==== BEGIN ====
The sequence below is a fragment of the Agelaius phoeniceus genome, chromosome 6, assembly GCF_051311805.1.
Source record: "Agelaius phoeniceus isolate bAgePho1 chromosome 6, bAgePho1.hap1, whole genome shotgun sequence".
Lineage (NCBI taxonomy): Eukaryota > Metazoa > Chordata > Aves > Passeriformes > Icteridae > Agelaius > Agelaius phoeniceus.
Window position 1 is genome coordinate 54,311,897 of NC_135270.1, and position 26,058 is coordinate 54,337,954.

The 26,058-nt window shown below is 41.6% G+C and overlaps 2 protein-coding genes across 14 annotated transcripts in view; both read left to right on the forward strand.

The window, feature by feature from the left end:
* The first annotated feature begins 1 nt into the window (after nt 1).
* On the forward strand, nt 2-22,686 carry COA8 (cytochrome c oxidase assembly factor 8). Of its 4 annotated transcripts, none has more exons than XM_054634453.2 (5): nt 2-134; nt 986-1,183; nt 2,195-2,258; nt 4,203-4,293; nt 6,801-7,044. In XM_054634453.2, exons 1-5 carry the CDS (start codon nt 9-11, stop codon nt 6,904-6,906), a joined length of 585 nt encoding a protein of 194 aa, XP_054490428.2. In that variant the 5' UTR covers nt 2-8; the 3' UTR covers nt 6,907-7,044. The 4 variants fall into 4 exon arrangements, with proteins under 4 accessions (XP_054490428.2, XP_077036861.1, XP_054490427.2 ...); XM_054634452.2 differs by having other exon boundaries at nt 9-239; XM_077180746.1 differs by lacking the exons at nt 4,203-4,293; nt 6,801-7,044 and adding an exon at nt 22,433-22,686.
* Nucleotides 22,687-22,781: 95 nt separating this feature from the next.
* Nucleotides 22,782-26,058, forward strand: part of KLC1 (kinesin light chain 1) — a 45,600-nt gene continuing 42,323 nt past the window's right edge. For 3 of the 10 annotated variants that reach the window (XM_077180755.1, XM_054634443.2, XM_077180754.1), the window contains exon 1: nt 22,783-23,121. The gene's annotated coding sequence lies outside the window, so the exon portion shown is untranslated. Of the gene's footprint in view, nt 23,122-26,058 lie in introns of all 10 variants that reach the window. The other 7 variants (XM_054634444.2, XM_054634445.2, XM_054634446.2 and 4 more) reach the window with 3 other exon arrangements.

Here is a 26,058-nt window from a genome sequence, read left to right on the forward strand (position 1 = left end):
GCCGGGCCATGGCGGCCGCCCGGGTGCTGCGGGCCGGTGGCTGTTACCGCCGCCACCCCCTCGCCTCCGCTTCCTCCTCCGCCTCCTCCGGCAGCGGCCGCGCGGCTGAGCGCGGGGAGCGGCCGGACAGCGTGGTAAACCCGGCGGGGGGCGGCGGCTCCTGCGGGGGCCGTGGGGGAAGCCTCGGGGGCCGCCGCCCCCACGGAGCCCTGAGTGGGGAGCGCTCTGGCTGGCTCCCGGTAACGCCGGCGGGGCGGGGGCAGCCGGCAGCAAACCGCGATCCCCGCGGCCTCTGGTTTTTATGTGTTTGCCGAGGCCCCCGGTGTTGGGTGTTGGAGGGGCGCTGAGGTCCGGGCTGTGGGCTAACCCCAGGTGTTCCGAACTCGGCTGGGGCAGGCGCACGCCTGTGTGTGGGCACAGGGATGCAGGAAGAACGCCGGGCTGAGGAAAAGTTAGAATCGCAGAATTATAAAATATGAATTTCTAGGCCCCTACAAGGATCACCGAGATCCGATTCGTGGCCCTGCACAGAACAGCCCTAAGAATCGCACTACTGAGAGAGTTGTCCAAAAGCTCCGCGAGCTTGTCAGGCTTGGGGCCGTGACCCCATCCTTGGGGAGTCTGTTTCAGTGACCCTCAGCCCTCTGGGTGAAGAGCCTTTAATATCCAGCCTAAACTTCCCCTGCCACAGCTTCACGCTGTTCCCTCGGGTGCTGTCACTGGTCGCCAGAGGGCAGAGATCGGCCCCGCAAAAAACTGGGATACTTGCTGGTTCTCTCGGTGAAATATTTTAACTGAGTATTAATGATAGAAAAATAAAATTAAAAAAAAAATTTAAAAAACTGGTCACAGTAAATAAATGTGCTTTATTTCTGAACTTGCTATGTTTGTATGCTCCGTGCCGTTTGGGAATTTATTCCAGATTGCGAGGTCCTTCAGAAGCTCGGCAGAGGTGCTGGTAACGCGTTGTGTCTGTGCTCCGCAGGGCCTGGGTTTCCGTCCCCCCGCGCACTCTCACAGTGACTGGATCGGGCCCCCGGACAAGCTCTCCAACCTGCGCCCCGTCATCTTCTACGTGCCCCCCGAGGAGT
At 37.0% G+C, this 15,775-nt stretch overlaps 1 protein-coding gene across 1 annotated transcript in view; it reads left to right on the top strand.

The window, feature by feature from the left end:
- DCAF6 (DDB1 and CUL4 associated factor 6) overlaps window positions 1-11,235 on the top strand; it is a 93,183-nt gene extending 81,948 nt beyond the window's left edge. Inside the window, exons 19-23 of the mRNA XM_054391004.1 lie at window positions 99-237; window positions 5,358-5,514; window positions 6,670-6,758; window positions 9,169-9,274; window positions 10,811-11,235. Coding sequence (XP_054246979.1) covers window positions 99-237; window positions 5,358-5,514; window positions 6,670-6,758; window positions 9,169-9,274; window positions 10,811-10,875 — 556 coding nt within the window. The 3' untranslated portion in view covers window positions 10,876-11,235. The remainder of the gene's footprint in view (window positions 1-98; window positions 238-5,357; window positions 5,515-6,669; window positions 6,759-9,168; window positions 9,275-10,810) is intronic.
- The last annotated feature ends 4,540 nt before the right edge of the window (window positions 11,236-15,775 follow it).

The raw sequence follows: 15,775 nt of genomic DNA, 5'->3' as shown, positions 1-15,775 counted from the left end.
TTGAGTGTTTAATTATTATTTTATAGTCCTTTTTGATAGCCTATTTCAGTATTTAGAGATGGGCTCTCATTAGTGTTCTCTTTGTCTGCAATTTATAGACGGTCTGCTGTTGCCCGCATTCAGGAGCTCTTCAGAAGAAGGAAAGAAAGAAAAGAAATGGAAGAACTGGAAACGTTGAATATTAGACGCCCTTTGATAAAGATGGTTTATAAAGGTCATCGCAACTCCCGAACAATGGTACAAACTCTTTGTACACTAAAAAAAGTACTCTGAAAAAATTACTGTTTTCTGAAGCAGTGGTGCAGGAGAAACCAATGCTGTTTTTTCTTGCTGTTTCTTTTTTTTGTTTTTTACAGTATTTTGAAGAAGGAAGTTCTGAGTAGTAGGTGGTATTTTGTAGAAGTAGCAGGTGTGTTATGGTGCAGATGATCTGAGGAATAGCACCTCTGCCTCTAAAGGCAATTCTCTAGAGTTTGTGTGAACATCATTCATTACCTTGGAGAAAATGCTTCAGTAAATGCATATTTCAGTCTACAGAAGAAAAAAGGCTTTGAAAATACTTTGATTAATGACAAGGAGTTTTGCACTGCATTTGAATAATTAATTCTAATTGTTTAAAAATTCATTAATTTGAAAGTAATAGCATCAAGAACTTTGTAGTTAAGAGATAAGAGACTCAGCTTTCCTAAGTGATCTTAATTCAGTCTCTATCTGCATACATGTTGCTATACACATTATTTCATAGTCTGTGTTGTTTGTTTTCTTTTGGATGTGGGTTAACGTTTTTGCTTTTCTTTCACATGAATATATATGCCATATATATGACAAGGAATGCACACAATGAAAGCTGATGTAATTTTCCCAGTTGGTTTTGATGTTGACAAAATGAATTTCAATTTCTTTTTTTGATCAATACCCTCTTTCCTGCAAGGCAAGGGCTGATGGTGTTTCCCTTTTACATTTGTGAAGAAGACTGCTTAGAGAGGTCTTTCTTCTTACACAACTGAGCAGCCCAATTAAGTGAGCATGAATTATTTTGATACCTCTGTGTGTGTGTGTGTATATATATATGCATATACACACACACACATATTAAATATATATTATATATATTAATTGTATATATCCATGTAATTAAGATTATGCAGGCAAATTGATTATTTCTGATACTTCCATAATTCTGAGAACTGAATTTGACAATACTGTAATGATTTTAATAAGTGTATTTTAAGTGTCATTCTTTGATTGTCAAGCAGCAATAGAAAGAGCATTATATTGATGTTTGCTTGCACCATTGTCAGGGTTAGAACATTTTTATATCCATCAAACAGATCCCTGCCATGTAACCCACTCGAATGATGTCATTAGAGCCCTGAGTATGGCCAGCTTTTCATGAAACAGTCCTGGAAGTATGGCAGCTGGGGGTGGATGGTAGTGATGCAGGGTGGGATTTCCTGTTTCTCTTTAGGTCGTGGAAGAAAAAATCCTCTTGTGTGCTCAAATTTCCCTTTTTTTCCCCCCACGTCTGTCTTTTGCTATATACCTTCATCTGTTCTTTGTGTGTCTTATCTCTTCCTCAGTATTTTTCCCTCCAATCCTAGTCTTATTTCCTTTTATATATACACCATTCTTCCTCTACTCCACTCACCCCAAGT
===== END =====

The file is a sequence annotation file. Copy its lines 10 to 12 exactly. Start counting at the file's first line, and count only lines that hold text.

* Nucleotides 22,782-26,058, forward strand: part of KLC1 (kinesin light chain 1) — a 45,600-nt gene continuing 42,323 nt past the window's right edge. For 3 of the 10 annotated variants that reach the window (XM_077180755.1, XM_054634443.2, XM_077180754.1), the window contains exon 1: nt 22,783-23,121. The gene's annotated coding sequence lies outside the window, so the exon portion shown is untranslated. Of the gene's footprint in view, nt 23,122-26,058 lie in introns of all 10 variants that reach the window. The other 7 variants (XM_054634444.2, XM_054634445.2, XM_054634446.2 and 4 more) reach the window with 3 other exon arrangements.

Here is a 26,058-nt window from a genome sequence, read left to right on the forward strand (position 1 = left end):
GCCGGGCCATGGCGGCCGCCCGGGTGCTGCGGGCCGGTGGCTGTTACCGCCGCCACCCCCTCGCCTCCGCTTCCTCCTCCGCCTCCTCCGGCAGCGGCCGCGCGGCTGAGCGCGGGGAGCGGCCGGACAGCGTGGTAAACCCGGCGGGGGGCGGCGGCTCCTGCGGGGGCCGTGGGGGAAGCCTCGGGGGCCGCCGCCCCCACGGAGCCCTGAGTGGGGAGCGCTCTGGCTGGCTCCCGGTAACGCCGGCGGGGCGGGGGCAGCCGGCAGCAAACCGCGATCCCCGCGGCCTCTGGTTTTTATGTGTTTGCCGAGGCCCCCGGTGTTGGGTGTTGGAGGGGCGCTGAGGTCCGGGCTGTGGGCTAACCCCAGGTGTTCCGAACTCGGCTGGGGCAGGCGCACGCCTGTGTGTGGGCACAGGGATGCAGGAAGAACGCCGGGCTGAGGAAAAGTTAGAATCGCAGAATTATAAAATATGAATTTCTAGGCCCCTACAAGGATCACCGAGATCCGATTCGTGGCCCTGCACAGAACAGCCCTAAGAATCGCACTACTGAGAGAGTTGTCCAAAAGCTCCGCGAGCTTGTCAGGCTTGGGGCCGTGACCCCATCCTTGGGGAGTCTGTTTCAGTGACCCTCAGCCCTCTGGGTGAAGAGCCTTTAATATCCAGCCTAAACTTCCCCTGCCACAGCTTCACGCTGTTCCCTCGGGTGCTGTCACTGGTCGCCAGAGGGCAGAGATCGGCCCCGCAAAAAACTGGGATACTTGCTGGTTCTCTCGGTGAAATATTTTAACTGAGTATTAATGATAGAAAAATAAAATTAAAAAAAAAATTTAAAAAACTGGTCACAGTAAATAAATGTGCTTTATTTCTGAACTTGCTATGTTTGTATGCTCCGTGCCGTTTGGGAATTTATTCCAGATTGCGAGGTCCTTCAGAAGCTCGGCAGAGGTGCTGGTAACGCGTTGTGTCTGTGCTCCGCAGGGCCTGGGTTTCCGTCCCCCCGCGCACTCTCACAGTGACTGGATCGGGCCCCCGGACAAGCTCTCCAACCTGCGCCCCGTCATCTTCTACGTGCCCCCCGAGGAGT